There’s something fascinating at how divisive a franchise like Star Wars has become, and not just within the past few years. It’s a controversy that has boiled and frothed since even the original trilogy, spanning multiple decades from the original 1977 classic to the upcoming Christmas release The Rise of Skywalker. Simply put, the franchise has topped the charts for its timeless quality, inspiring dozens upon dozens of spin-offs and hundreds upon hundreds of merchandising. How this all plays into Star Wars Episode III: Revenge of the Sith may be confusing at first. It’s undoubtedly the best-received entry in the George Lucas prequel trilogy, nabbing the “Certified Fresh” seal from critics on Rotten Tomatoes and even becoming some fans’ favorite film in the entire saga. From the surface, Revenge of the Sith is the very peak of the prequel trilogy, melding the boisterous set pieces with a long-awaited arc that rewards audiences with countless satisfying moments.
However, like any Star Wars film, there are certainly detractors of Revenge of the Sith, frequently citing its corny dialogue and Anakin’s brisk turn to the Dark Side as their evidence. George Lucas’ conclusion to his prequel trilogy certainly has holes, countless if we were to be critical, but there’s an underlying spirit that has kept its presence in pop culture so sustainable. It is a spirit of heart and darkness, compassion and dread, and love and hatred, and it is everything that Star Wars as cinema has stood for over the decades.
What gives Revenge of the Sith such a leg up from its 1999 and 2002 predecessors is apparent from almost the very first frame; it’s such an entertaining joyride. As much as Lucas and his descending company Lucasfilm may argue otherwise, Star Wars has gained traction with modern society simply because of its gorgeous visuals and explosive set pieces. While it is the characters and narratives that may persuade audiences to stick around, these epic moments of sci-fi eye-candy are what draws audiences in the first place. Lucas by 2005 seemed to have realized this too, making diligent work on crafting magnificent spectacle. However, for Star Wars and cinema purists alike who may have turned their noses at Lucas’ admittedly bloated opening setting, there is certainly content left to savor.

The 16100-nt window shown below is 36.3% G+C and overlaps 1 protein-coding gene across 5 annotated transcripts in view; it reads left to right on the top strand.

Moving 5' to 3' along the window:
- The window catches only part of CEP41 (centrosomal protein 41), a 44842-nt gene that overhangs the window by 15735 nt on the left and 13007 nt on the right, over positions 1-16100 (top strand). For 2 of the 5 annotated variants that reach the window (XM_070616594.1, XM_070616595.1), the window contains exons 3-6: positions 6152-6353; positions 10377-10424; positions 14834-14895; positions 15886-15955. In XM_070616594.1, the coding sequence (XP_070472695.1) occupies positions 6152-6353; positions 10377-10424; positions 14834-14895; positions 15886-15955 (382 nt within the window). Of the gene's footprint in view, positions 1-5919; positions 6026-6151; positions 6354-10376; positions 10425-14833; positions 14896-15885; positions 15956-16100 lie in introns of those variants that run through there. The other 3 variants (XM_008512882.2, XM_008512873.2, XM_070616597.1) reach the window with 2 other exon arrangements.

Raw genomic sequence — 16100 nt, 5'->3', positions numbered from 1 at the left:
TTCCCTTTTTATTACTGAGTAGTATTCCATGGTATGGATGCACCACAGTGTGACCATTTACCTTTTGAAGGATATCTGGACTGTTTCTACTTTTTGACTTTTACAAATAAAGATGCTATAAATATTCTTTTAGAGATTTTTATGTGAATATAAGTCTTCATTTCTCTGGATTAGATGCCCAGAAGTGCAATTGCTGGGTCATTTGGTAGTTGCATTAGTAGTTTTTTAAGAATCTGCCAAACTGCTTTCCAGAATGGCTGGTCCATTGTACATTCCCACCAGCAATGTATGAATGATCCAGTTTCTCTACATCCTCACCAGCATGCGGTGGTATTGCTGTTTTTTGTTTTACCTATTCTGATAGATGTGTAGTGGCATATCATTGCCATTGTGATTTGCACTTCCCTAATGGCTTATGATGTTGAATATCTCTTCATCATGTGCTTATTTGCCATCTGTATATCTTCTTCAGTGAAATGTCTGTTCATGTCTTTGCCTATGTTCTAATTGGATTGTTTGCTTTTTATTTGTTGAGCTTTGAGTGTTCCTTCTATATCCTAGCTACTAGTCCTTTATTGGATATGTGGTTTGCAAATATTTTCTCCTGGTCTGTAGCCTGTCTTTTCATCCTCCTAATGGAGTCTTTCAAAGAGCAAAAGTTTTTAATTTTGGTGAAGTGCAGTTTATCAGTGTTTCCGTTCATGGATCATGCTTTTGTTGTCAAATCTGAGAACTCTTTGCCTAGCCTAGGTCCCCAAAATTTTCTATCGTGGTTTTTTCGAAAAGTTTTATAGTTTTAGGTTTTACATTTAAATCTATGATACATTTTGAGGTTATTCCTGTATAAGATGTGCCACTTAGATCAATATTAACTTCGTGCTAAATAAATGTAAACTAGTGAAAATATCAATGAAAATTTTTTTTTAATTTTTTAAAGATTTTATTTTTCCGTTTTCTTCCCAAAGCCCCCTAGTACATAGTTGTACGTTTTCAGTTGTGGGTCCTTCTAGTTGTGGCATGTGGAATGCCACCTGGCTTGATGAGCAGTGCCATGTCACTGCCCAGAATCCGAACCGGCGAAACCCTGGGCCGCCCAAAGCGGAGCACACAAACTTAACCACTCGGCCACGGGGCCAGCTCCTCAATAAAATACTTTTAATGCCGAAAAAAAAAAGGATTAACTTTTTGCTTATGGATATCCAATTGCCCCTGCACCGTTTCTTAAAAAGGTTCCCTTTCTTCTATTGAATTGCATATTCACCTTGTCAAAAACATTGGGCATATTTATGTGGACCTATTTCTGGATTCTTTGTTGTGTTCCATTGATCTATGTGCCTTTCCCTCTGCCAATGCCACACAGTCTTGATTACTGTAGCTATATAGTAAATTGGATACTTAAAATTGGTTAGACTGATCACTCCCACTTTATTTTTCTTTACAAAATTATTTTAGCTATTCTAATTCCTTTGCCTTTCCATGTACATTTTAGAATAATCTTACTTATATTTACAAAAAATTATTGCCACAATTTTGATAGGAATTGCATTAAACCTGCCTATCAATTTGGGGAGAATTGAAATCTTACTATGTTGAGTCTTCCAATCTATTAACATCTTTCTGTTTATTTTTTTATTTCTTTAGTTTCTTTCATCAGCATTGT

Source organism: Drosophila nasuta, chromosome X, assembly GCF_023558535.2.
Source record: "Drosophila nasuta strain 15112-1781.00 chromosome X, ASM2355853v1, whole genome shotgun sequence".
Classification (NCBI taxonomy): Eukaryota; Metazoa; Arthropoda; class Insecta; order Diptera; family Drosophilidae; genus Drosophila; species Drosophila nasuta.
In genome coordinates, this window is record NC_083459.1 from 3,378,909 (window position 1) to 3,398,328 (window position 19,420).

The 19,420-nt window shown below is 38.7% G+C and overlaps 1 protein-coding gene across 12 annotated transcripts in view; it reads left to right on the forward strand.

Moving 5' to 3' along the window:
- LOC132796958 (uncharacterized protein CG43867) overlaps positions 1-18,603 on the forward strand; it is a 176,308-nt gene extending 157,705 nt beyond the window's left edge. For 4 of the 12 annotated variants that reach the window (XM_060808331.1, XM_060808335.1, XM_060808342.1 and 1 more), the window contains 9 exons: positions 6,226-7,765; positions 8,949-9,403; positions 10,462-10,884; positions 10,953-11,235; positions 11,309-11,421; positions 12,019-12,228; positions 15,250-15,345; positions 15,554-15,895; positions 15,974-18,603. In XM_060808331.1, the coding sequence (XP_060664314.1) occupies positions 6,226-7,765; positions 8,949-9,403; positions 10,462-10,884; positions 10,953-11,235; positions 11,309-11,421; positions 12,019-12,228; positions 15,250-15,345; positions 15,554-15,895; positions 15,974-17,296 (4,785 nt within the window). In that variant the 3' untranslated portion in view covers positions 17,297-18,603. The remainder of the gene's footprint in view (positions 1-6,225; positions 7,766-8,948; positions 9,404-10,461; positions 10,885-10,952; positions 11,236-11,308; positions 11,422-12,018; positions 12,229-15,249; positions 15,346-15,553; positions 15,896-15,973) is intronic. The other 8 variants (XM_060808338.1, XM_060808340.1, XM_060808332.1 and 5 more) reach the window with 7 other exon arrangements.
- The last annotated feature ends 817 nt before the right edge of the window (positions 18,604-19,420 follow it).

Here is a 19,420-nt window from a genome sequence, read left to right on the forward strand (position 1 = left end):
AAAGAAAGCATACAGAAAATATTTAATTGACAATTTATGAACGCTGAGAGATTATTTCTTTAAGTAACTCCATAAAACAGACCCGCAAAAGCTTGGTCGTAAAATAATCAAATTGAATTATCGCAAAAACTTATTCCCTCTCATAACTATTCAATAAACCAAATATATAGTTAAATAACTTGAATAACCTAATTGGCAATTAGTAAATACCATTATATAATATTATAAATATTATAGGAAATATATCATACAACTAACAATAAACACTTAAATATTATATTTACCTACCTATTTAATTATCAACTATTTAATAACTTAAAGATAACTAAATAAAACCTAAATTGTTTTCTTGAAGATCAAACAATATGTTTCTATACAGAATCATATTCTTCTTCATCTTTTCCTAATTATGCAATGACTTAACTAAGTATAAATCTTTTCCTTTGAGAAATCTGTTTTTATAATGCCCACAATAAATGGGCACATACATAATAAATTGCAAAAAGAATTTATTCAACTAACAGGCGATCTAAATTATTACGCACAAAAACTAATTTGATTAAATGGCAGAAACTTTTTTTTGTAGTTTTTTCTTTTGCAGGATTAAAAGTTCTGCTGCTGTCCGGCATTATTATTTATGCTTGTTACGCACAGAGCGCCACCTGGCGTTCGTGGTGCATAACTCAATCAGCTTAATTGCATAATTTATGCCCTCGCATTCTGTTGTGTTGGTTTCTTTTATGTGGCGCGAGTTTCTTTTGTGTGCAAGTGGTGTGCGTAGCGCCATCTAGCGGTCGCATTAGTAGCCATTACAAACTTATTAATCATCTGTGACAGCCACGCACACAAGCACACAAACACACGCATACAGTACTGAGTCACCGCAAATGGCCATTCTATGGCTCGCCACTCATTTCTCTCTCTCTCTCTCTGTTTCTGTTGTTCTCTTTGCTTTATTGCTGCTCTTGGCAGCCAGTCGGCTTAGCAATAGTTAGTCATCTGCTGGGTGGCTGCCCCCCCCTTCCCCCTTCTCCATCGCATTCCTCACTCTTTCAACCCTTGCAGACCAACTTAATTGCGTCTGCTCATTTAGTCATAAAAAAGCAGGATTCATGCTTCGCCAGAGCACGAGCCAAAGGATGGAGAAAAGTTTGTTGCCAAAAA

While nothing in Revenge of the Sith quite tops its stylistic, CGI-heavy battles entertainment-wise, Lucas has wisely inserted some much over-due moments of sheer serenity and harmony. The third episode of the Star Wars franchise, filmed sixth to its counterparts, takes moments to silence the unbearable dialogue, pocket the blasters, and sheath the light-sabers; these are the moments that have perhaps the greatest longevity amidst all the space spectacle. From Anakin and Padme sharing a tender moment from across the city without a single word being spoken to Anakin’s twisted conversation with Chancellor Palpatine, Revenge of the Sith is sprinkled with these delightful sequences, scenes that add such gravitas to the preceding events. The film’s plot doesn’t quite do these scenes justice, instead of battering them into a thinly veiled mess by the time the credits roll, but as Revenge of the Sith matures over its 140-minute run time, their delicate grasp of subtlety and ingenuity leave a strange warmth on the audiences’ tongue.
By this point in the feature, some may be questioning how loud action scenes and a few tender moments make for a Star Wars film that ranks as one of the best. However, Revenge of the Sith isn’t one of the best Star Wars films, nor does it rank close. What it does have to its name however is a distinctly textured spirit that’s difficult to put into words. The boiling excitement as the studio logos flash by. The momentous boom as John Williams’ theme bursts in. The broad scope as the opening credits pans up. It all lends itself for a cinematic experience unlike any other, and this experience has been tagged on every main installment in the entire franchise, from the original trilogy to the modern Disney one, concluding with The Rise of Skywalker this December. Revenge of the Sith is just as exciting, momentous, broad, and powerful as fans in 2005 could have ever hoped for, and it’s far better than today’s audiences recall.